Women in the First World War

During the First World War, the desperate need for labour would bestow unique employment opportunities on women of all classes. And among the women who seized the opportunity to change the nature of their work were some of those employed as domestic servants. Britain may have long been a fully-industrialised nation in 1914, but with a workforce of about one and a half million, the vast majority of which were women, domestic service was still the largest, single category of employment. However, with the coming of war, half-a-million women were able to escape the low rates of pay and long hours associated with service, and find work in munitions’ factories, transport, arsenals, engineering and offices.  A move which brought them higher rates of pay, and a new freedom. The war also brought a new form of freedom to girls from wealthy upper and middle-class families; until this point the only acceptable career path for them was marriage. Many of those privileged young women were determined to contribute to the war effort, and while some joined Voluntary Aid Detachments caring for the wounded in military hospitals at home and at the Front, others were among the 150,000 women of every class who volunteered to serve in the Women’s Land Army, or the newly-formed auxiliary branches of the armed forces – the Women’s Auxiliary Army Corps (WAAC), the Women's Royal Air Force (WAAF), and the Women’s Royal Naval Service (WRNS). Four groups which would be disbanded with the coming of peace, but would later be re-formed and play a major role in the Second World War.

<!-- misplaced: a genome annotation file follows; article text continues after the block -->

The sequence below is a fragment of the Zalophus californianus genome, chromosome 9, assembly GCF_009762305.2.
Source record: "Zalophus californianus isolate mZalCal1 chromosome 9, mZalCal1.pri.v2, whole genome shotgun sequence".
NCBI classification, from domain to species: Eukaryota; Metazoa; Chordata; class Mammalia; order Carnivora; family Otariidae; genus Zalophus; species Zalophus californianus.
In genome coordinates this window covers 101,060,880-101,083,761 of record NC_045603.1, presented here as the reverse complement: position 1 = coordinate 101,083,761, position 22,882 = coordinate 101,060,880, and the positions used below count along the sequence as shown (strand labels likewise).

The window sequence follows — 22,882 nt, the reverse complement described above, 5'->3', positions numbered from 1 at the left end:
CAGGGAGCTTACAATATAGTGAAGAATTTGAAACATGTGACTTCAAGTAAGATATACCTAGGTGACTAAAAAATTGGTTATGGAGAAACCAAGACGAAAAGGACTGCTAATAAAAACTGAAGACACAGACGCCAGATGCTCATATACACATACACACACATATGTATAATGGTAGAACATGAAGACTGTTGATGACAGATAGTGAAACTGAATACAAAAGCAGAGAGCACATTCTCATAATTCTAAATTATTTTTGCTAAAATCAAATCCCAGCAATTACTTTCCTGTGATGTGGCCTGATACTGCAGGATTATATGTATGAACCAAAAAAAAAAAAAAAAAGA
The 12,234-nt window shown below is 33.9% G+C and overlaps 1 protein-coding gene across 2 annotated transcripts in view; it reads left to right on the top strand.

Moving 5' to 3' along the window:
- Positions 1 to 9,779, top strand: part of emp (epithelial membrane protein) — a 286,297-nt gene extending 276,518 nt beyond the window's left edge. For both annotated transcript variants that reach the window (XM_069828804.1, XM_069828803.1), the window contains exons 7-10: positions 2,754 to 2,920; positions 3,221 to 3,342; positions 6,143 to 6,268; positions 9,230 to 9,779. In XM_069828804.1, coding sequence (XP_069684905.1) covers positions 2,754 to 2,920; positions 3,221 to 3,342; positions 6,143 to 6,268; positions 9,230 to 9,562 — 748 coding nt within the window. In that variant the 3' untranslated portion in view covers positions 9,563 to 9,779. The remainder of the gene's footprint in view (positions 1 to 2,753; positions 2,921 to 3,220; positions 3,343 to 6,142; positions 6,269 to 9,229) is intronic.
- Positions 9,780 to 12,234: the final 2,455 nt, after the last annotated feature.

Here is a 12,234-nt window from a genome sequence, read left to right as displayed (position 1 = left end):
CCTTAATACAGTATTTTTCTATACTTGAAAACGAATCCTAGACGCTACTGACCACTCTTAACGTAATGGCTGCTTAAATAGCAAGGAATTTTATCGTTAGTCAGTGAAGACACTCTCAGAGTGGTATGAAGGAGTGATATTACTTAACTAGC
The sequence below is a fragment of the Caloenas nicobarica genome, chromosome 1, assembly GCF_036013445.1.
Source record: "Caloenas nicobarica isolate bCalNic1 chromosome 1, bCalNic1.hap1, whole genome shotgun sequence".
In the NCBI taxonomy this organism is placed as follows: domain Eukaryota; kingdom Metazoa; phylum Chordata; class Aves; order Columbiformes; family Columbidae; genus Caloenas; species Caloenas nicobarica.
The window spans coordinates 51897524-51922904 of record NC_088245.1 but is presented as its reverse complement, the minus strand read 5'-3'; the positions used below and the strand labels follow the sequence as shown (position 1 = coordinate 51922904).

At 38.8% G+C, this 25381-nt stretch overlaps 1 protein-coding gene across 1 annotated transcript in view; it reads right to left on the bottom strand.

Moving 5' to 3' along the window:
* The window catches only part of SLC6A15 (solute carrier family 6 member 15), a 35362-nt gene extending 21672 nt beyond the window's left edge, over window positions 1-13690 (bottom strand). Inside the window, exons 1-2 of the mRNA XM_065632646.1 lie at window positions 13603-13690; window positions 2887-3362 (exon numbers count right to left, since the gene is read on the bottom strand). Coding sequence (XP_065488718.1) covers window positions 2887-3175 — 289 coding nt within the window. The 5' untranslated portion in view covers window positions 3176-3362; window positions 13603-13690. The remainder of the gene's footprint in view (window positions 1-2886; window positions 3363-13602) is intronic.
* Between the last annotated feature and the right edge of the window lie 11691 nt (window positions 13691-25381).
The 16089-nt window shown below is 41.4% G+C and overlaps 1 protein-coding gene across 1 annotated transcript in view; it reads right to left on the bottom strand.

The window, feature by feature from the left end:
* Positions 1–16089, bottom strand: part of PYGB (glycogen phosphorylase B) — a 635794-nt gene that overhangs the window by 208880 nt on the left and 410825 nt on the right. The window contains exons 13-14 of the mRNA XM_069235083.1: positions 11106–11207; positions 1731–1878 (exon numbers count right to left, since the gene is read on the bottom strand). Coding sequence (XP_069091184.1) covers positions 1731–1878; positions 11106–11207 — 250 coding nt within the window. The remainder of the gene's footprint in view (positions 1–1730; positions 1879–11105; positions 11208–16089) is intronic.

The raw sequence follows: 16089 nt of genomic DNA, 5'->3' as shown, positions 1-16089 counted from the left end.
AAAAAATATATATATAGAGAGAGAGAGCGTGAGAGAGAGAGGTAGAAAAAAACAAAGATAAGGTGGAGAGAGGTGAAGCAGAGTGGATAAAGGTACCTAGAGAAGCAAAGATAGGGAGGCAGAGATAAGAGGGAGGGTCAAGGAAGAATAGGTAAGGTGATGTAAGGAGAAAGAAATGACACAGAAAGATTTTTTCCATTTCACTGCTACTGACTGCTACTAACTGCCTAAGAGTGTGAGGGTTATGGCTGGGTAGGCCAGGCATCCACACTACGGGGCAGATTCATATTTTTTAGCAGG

Aftermath of the First World War

In the aftermath of the First World War and the massive loss of life it inflicted, the political landscape changed dramatically. During the conflict the Government had recognised that one of the essential features of a post-war British society would be the extension of voting rights; before the war 40 per cent of men and 100 per cent of the nation’s women had been denied the vote.  In 1918 when the franchise was extended to all adult males, only women over the age of thirty were enfranchised and it took another ten years for women to achieve full citizenship on equal terms with men.  Many consider the vital part women played in the years 1914-18 to be a tipping point in a campaign for votes for women that had become increasingly persistent and intense in the early years of the twentieth century. And yet when war was declared on Germany in the autumn of 1939, the prevailing social and economic position of women was similar in many ways to that of pre-First World War Britain.  In 1931 over a third of women in paid work were domestic servants; a number which had increased by a million in the previous decade.

Although the four major organisations in which thousands of women volunteered to serve - as the “war to end all wars” raged - had been disbanded after the First World War, they were all to play a major role in the Second World War as the Government looked to the nations’ women once more.

This page was added by Malin Lundin on 19/11/2011.

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